Rising costs could scarcely strike at a worse time. Around the world demand for retraining and continuing education is soaring among workers of all ages. Globalisation and automation have shrunk the number of jobs requiring a middling level of education. Those workers with the means to do so have sought more education, in an attempt to stay ahead of the labour-demand curve. In America, higher-education enrolment by students aged 35 or older rose by 314, 000 in the 1990s, but by 899, 000 in the 2000s.
Improvements in machine intelligence are enabling automation to creep into new sectors of the economy, from book-keeping to retail. New online business models threaten sectors that had, until recently, weathered the internet storm. Carl Benedikt Frey and Michael Osborne, of Oxford University, reckon that perhaps 47% of occupations could be automated in the next few decades. They find that the odds of displacement drop sharply as educational attainment rises.
iPad illuminatio mea
So demand for education will grow. Who will meet it? Universities face a new competitor in the form of massive open online courses, or MOOCs. These digitally-delivered courses, which teach students via the web or tablet apps, have big advantages over their established rivals. With low startup costs and powerful economies of scale, online courses dramatically lower the price of learning and widen access to it, by removing the need for students to be taught at set times or places. The low cost of providing courses—creating a new one costs about $70, 000—means they can be sold cheaply, or even given away. Clayton Christensen of Harvard Business School considers MOOCs a potent “disruptive technology” that will kill off many inefficient universities. “Fifteen years from now more than half of the universities [in America] will be in bankruptcy, ” he predicted last year.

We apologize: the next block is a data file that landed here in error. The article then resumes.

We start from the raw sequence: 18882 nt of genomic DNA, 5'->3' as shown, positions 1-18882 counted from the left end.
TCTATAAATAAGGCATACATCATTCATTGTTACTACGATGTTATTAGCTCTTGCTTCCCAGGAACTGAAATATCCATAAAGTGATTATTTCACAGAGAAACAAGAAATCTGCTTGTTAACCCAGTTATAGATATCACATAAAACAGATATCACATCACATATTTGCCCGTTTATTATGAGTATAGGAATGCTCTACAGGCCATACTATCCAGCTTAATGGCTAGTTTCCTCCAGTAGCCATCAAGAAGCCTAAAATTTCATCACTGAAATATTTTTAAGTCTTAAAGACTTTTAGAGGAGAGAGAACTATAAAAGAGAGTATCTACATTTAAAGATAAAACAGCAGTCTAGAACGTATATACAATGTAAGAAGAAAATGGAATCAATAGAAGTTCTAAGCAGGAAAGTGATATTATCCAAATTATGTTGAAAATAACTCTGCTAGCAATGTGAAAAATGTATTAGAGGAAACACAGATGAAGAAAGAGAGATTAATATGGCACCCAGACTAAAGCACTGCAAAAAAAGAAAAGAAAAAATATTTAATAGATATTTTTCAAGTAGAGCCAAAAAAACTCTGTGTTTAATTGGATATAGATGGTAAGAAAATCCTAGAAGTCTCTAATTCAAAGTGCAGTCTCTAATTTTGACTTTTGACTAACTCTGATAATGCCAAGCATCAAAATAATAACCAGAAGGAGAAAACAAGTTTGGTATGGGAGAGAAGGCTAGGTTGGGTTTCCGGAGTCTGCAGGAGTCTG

The first MOOC began life in Canada in 2008 as an online computing course. It was 2012, dubbed the “year of the MOOC”, that generated vatic excitement about the idea. Three big MOOC-sters were launched: edX, a non-profit provider run by Harvard and the Massachusetts Institute of Technology (MIT); Coursera, partnered with Stanford University; and Udacity, a for-profit co-founded by Sebastian Thrun, who taught an online computing course at Stanford. The big three have so far provided courses to over 12m students. Just under one-third are Americans, but edX says nearly half its students come from developing countries (see chart 2). Coursera’s new chief executive, Richard Levin, a former president of Yale University, plans an expansion focusing on Asia.
For all their potential, MOOCs have yet to unleash a Schumpetarian gale of disruption. Most universities and employers still see online education as an addition to traditional degree courses, rather than a replacement. Many prestigious institutions, including Oxford and Cambridge, have declined to use the new platforms.
Nick Gidwani, the founder of SkilledUp, an online-course directory, compares the process to the disruption of publishing and journalism. Large publishers used to enjoy a monopoly on printing presses, subscriber bases and deals with advertisers. A proliferation of low-cost blogs, websites and apps means they no longer do. Even successful print products have had to take on aspects of their digital rivals’ model. Mr Gidwani sees “scant hope for 200 professors, all delivering the same lecture”.